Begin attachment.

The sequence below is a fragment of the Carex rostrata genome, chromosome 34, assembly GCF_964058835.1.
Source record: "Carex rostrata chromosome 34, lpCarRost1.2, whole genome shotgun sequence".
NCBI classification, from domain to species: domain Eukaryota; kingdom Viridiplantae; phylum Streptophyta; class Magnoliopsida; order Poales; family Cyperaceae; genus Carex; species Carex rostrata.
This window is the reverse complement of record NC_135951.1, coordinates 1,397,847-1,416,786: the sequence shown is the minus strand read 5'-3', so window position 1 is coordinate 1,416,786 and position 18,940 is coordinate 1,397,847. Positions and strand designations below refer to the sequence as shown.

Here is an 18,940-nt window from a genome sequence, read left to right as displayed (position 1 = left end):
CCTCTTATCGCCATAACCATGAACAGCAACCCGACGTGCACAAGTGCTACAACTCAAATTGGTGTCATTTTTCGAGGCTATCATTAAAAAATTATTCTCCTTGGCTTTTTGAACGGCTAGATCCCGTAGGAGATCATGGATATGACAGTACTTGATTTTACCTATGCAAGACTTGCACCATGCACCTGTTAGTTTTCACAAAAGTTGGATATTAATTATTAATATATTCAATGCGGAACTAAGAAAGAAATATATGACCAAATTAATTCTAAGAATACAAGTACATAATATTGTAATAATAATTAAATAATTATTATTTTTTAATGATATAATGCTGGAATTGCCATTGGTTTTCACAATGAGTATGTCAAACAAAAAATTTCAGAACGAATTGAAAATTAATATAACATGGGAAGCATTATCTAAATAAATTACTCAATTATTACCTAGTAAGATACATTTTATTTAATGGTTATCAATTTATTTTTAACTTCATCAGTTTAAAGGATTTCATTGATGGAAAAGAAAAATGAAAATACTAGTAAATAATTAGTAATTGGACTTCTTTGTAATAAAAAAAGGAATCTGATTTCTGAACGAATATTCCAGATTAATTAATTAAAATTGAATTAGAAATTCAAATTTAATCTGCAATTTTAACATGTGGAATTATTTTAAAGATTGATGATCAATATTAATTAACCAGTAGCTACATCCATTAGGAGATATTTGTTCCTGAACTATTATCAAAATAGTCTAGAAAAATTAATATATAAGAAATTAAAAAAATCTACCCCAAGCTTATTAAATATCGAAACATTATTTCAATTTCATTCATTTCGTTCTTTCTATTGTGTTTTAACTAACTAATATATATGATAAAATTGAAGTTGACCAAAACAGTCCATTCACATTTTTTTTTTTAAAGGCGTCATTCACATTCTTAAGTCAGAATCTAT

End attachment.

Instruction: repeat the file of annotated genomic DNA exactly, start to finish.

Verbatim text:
The sequence below is a fragment of the Carex rostrata genome, chromosome 34, assembly GCF_964058835.1.
Source record: "Carex rostrata chromosome 34, lpCarRost1.2, whole genome shotgun sequence".
NCBI classification, from domain to species: domain Eukaryota; kingdom Viridiplantae; phylum Streptophyta; class Magnoliopsida; order Poales; family Cyperaceae; genus Carex; species Carex rostrata.
This window is the reverse complement of record NC_135951.1, coordinates 1,397,847-1,416,786: the sequence shown is the minus strand read 5'-3', so window position 1 is coordinate 1,416,786 and position 18,940 is coordinate 1,397,847. Positions and strand designations below refer to the sequence as shown.

Here is an 18,940-nt window from a genome sequence, read left to right as displayed (position 1 = left end):
CCTCTTATCGCCATAACCATGAACAGCAACCCGACGTGCACAAGTGCTACAACTCAAATTGGTGTCATTTTTCGAGGCTATCATTAAAAAATTATTCTCCTTGGCTTTTTGAACGGCTAGATCCCGTAGGAGATCATGGATATGACAGTACTTGATTTTACCTATGCAAGACTTGCACCATGCACCTGTTAGTTTTCACAAAAGTTGGATATTAATTATTAATATATTCAATGCGGAACTAAGAAAGAAATATATGACCAAATTAATTCTAAGAATACAAGTACATAATATTGTAATAATAATTAAATAATTATTATTTTTTAATGATATAATGCTGGAATTGCCATTGGTTTTCACAATGAGTATGTCAAACAAAAAATTTCAGAACGAATTGAAAATTAATATAACATGGGAAGCATTATCTAAATAAATTACTCAATTATTACCTAGTAAGATACATTTTATTTAATGGTTATCAATTTATTTTTAACTTCATCAGTTTAAAGGATTTCATTGATGGAAAAGAAAAATGAAAATACTAGTAAATAATTAGTAATTGGACTTCTTTGTAATAAAAAAAGGAATCTGATTTCTGAACGAATATTCCAGATTAATTAATTAAAATTGAATTAGAAATTCAAATTTAATCTGCAATTTTAACATGTGGAATTATTTTAAAGATTGATGATCAATATTAATTAACCAGTAGCTACATCCATTAGGAGATATTTGTTCCTGAACTATTATCAAAATAGTCTAGAAAAATTAATATATAAGAAATTAAAAAAATCTACCCCAAGCTTATTAAATATCGAAACATTATTTCAATTTCATTCATTTCGTTCTTTCTATTGTGTTTTAACTAACTAATATATATGATAAAATTGAAGTTGACCAAAACAGTCCATTCACATTTTTTTTTTTAAAGGCGTCATTCACATTCTTAAGTCAGAATCTAT